Wealth Management

(New York)

In an article that will surprise precisely none of our readers, the Financial Times has put out a piece explaining that 99% of all active US managers underperform. Nearly every US, global, and EM fund failed to beat their benchmark since 2006. The stats come from S&P Dow Jones, and will put even more pressure on active managers to justify their worth and existence. The director of research at S&P Dow Jones summarized the results in a single word: “startling”. “The S&P figures have become a massive boon for the ETF industry, which has been able to use them to show the benefit of passive investing”, said one commentator from Citigroup.

FINSUM: With stats this bad, the passive management business does even need to do any marketing. We still think active management has some merits, but part of the issue is that no one has stepped up to become a voice for the industry.

Source: Financial Times

(New York)

This article is an interesting one for advisers to read for clients. The piece looks at new statistics which show there is in fact a strong increase in happiness and sense of well-being as you move up the wealth ladder. While this contrasts with the motto “money can’t buy happiness”, the data probably surprises few. However, the most interesting part of the study is that the researchers found that certain types of wealth have a much larger impact on happiness than others. For instance, increases in financial wealth—such as stocks, bonds, or cash, had a very high effect, while increasing in property wealth and pension wealth had no effect on happiness.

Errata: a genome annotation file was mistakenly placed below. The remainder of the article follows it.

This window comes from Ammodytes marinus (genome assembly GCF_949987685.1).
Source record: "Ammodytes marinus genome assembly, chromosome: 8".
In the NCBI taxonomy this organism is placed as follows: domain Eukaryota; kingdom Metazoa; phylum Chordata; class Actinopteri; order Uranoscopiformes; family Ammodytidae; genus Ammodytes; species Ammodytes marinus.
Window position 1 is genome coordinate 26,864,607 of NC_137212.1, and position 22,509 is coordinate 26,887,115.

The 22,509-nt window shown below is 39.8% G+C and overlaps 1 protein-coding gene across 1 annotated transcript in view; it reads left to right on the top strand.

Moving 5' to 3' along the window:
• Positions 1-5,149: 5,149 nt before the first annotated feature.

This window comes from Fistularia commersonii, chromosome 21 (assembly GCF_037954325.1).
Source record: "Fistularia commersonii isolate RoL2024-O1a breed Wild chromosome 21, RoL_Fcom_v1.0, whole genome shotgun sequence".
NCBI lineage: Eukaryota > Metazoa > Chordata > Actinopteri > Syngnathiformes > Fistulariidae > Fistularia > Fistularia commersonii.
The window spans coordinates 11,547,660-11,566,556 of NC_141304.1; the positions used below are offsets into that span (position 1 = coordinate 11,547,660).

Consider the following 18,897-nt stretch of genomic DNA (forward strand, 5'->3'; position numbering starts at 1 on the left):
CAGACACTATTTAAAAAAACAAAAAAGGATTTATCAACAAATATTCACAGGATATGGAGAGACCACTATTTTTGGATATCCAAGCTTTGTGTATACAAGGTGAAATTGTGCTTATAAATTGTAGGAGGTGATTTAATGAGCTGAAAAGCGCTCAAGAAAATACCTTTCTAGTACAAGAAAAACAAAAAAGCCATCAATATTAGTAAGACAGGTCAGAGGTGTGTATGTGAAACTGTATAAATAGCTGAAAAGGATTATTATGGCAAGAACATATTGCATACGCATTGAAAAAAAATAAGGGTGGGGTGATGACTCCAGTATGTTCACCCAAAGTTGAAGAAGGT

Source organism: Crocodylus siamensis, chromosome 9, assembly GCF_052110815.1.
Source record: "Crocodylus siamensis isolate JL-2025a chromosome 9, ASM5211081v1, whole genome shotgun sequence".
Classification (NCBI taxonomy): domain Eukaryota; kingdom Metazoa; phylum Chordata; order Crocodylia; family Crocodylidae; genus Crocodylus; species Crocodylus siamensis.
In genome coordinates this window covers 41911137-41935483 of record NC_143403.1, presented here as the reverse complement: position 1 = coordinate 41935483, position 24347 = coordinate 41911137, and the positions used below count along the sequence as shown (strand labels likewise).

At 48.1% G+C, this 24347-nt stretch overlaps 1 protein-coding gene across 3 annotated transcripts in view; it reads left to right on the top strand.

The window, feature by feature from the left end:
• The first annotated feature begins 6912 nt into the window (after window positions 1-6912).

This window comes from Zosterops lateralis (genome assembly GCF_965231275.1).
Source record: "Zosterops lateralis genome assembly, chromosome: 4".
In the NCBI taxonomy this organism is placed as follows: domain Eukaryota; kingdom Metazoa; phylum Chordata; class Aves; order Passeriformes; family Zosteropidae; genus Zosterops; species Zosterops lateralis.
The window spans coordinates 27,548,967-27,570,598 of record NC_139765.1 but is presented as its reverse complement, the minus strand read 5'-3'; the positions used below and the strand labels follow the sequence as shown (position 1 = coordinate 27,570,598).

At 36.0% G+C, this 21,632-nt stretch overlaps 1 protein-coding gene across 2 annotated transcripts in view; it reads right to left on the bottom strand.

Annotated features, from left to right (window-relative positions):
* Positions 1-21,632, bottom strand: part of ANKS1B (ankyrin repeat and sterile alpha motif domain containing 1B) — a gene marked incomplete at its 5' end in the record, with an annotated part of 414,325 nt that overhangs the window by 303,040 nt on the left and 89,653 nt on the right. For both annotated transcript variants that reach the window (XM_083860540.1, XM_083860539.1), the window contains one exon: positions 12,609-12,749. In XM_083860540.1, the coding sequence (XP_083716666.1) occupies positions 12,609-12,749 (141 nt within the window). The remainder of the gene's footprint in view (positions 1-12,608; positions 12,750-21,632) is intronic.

FINSUM: This is a great article as it shows which asset classes bring the most happiness alongside the net gain in wealth. Could be an important aspect to consider.

Source: Financial Times

(New York)

There are risks hidden in your ETFs that you are not aware of—and we are not talking about a lack of liquidity of underlying assets. This piece looks at some of those risks and chronicles some people trying to create better ETFs that overcome the common issues. One big problem, for instance, is that most equity ETFs inevitably give investors more and more exposure to bubble-like valuations. The reason why is that with an ETF, your holdings always increase based on which stocks in the index did best, so you always end up owning a disproportionate share of the stocks that have risen recently. This means that as valuations jump, investors are increasingly exposed to big falls in value. Because of this, some suggest tracking shares on a different basis, such as book value. If you had done this from 1964-2012, your overall return would have been a little more than double what it would have been tracking shares based on market capitalization.

FINSUM: This article points out some of the important structural risks that ETF investors are exposed to. With the huge new push into passive looming because of the fiduciary rule, these kinds of risks are getting ever more critical to pay attention to.

Source: Wall Street Journal

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